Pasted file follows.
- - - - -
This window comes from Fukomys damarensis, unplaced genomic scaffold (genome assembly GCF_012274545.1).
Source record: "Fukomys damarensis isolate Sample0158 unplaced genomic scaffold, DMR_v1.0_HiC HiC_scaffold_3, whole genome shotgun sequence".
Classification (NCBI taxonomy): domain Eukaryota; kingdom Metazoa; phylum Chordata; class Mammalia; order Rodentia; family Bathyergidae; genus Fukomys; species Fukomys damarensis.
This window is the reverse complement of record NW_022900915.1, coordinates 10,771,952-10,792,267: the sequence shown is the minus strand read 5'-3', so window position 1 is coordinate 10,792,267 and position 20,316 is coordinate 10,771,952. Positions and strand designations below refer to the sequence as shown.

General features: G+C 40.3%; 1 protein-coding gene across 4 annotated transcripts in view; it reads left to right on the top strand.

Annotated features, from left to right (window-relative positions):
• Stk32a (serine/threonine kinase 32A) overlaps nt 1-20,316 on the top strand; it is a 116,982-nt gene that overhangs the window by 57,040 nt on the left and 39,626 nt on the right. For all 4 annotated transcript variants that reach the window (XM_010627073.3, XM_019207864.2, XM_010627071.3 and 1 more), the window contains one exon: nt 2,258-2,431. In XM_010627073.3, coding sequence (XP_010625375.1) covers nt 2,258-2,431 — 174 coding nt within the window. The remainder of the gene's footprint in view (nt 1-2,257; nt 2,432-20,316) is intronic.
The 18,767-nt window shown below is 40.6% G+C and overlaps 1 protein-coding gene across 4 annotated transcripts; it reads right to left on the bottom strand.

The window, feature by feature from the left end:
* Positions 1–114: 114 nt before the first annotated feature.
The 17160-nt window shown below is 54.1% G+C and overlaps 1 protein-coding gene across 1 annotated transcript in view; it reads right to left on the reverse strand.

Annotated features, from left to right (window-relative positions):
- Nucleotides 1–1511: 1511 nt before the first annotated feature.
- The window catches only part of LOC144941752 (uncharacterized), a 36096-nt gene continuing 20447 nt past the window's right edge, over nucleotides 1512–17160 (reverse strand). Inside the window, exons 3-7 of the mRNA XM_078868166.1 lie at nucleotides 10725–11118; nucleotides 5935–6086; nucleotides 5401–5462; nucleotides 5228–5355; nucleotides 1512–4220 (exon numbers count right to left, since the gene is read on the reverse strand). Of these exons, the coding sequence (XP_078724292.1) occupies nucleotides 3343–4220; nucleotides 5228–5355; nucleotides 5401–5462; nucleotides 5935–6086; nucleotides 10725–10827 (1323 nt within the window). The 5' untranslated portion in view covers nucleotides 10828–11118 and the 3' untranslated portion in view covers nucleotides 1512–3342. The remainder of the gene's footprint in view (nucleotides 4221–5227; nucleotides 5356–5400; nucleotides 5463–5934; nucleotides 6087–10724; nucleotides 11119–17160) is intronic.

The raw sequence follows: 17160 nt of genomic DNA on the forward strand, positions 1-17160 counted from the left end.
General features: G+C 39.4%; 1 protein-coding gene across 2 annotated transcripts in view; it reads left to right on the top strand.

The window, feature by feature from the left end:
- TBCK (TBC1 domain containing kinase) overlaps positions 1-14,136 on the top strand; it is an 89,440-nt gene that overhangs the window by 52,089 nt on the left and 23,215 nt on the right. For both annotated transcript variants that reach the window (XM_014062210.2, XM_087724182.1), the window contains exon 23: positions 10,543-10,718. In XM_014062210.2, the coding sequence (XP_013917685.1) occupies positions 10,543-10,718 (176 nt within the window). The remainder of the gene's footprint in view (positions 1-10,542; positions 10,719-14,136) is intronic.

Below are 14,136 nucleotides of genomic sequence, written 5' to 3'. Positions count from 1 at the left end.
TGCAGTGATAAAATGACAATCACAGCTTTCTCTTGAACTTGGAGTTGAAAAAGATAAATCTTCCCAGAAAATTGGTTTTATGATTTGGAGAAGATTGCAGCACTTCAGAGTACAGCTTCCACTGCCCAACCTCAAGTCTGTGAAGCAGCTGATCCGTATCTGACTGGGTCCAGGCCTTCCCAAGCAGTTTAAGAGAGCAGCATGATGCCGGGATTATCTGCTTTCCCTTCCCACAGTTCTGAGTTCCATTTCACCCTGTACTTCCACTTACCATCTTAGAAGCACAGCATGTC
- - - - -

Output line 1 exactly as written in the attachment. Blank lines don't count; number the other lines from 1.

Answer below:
This window comes from Fukomys damarensis, unplaced genomic scaffold (genome assembly GCF_012274545.1).